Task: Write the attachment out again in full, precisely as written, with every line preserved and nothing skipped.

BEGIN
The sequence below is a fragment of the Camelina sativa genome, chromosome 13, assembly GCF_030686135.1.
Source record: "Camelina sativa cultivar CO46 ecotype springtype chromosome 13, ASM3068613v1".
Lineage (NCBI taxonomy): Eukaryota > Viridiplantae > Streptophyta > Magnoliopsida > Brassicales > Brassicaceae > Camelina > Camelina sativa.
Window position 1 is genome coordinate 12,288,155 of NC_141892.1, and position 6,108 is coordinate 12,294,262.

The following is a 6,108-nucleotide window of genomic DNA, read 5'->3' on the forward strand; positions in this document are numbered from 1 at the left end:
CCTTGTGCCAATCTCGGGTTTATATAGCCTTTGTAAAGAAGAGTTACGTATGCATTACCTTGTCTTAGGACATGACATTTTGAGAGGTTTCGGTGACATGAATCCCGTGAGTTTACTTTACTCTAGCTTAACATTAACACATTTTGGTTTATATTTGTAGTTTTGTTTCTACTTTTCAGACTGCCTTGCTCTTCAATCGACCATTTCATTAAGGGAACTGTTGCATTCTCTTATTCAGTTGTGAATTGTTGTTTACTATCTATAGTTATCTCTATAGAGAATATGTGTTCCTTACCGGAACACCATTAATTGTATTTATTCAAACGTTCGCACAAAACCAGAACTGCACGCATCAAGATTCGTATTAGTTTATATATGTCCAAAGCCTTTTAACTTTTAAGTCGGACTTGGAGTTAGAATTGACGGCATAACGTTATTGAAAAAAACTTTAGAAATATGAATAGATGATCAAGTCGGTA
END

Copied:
The sequence below is a fragment of the Camelina sativa genome, chromosome 13, assembly GCF_030686135.1.
Source record: "Camelina sativa cultivar CO46 ecotype springtype chromosome 13, ASM3068613v1".
Lineage (NCBI taxonomy): Eukaryota > Viridiplantae > Streptophyta > Magnoliopsida > Brassicales > Brassicaceae > Camelina > Camelina sativa.
Window position 1 is genome coordinate 12,288,155 of NC_141892.1, and position 6,108 is coordinate 12,294,262.

The following is a 6,108-nucleotide window of genomic DNA, read 5'->3' on the forward strand; positions in this document are numbered from 1 at the left end:
CCTTGTGCCAATCTCGGGTTTATATAGCCTTTGTAAAGAAGAGTTACGTATGCATTACCTTGTCTTAGGACATGACATTTTGAGAGGTTTCGGTGACATGAATCCCGTGAGTTTACTTTACTCTAGCTTAACATTAACACATTTTGGTTTATATTTGTAGTTTTGTTTCTACTTTTCAGACTGCCTTGCTCTTCAATCGACCATTTCATTAAGGGAACTGTTGCATTCTCTTATTCAGTTGTGAATTGTTGTTTACTATCTATAGTTATCTCTATAGAGAATATGTGTTCCTTACCGGAACACCATTAATTGTATTTATTCAAACGTTCGCACAAAACCAGAACTGCACGCATCAAGATTCGTATTAGTTTATATATGTCCAAAGCCTTTTAACTTTTAAGTCGGACTTGGAGTTAGAATTGACGGCATAACGTTATTGAAAAAAACTTTAGAAATATGAATAGATGATCAAGTCGGTA